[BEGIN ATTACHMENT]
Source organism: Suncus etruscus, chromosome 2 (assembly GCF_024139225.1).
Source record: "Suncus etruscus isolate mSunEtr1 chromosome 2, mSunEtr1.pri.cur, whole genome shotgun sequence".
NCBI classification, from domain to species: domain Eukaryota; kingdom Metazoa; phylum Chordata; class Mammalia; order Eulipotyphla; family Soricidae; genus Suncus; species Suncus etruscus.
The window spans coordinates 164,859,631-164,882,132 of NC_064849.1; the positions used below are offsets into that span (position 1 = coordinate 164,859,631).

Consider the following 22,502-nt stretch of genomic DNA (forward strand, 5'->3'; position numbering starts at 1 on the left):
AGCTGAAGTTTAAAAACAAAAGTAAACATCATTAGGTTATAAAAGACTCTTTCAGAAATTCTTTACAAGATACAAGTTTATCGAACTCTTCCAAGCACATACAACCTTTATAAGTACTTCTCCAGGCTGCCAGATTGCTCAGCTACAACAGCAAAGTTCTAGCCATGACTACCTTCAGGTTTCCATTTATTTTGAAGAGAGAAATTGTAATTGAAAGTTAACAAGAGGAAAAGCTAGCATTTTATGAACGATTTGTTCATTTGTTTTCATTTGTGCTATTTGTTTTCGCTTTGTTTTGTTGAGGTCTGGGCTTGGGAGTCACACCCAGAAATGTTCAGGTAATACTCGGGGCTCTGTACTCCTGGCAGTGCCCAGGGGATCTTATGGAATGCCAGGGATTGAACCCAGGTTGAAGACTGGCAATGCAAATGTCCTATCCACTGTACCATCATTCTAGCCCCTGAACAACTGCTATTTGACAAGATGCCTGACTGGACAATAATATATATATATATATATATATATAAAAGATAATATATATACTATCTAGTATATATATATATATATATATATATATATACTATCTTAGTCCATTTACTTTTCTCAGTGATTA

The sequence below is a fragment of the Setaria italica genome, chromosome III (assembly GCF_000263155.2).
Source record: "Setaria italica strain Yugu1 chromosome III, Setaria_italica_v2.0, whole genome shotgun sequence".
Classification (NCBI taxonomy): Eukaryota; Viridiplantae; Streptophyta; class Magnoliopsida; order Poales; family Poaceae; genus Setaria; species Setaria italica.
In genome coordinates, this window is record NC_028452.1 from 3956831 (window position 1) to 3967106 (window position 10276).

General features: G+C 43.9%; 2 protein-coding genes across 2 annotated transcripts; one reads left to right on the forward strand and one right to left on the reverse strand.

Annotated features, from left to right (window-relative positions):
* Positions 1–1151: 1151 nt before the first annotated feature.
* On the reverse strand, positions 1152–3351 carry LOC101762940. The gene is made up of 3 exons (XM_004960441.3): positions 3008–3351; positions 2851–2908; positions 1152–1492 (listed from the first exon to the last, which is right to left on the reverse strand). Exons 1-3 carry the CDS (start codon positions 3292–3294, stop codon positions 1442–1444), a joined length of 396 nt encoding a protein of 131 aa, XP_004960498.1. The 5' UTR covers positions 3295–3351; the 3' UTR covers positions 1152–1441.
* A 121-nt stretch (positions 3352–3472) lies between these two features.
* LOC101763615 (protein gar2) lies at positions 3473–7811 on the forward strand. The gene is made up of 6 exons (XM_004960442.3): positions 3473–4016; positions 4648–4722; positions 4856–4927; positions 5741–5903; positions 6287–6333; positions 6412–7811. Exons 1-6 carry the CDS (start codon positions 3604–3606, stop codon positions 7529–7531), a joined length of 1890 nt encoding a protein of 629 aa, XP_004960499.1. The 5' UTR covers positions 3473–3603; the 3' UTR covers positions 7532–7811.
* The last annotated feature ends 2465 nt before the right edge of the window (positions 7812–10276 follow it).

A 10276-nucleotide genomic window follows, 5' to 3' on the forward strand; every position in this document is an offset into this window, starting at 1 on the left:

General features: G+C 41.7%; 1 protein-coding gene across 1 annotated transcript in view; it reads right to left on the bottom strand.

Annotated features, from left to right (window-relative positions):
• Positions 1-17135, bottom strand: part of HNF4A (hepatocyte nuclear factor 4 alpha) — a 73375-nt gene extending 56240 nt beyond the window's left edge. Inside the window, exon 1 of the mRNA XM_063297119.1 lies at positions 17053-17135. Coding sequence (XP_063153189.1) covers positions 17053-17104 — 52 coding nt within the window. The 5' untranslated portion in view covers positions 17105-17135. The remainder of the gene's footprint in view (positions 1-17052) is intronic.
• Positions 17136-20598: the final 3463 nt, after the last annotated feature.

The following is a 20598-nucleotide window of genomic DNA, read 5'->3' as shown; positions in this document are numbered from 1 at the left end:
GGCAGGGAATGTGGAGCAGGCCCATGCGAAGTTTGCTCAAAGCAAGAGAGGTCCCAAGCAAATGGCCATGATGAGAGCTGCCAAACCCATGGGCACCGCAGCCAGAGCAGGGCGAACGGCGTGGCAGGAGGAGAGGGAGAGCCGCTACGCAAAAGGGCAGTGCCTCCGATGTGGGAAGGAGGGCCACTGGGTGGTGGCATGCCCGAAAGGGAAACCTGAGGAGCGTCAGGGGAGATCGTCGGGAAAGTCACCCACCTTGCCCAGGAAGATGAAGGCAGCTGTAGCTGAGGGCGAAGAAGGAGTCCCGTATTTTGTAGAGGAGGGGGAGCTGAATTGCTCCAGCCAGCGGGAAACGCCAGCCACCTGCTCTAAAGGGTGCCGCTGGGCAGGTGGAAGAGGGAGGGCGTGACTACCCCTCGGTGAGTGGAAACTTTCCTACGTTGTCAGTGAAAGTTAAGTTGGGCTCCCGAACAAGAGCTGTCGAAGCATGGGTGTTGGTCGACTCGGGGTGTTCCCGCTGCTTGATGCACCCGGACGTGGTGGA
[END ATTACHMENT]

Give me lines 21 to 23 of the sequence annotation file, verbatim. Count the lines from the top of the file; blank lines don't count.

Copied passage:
• Positions 1-17135, bottom strand: part of HNF4A (hepatocyte nuclear factor 4 alpha) — a 73375-nt gene extending 56240 nt beyond the window's left edge. Inside the window, exon 1 of the mRNA XM_063297119.1 lies at positions 17053-17135. Coding sequence (XP_063153189.1) covers positions 17053-17104 — 52 coding nt within the window. The 5' untranslated portion in view covers positions 17105-17135. The remainder of the gene's footprint in view (positions 1-17052) is intronic.
• Positions 17136-20598: the final 3463 nt, after the last annotated feature.

The following is a 20598-nucleotide window of genomic DNA, read 5'->3' as shown; positions in this document are numbered from 1 at the left end: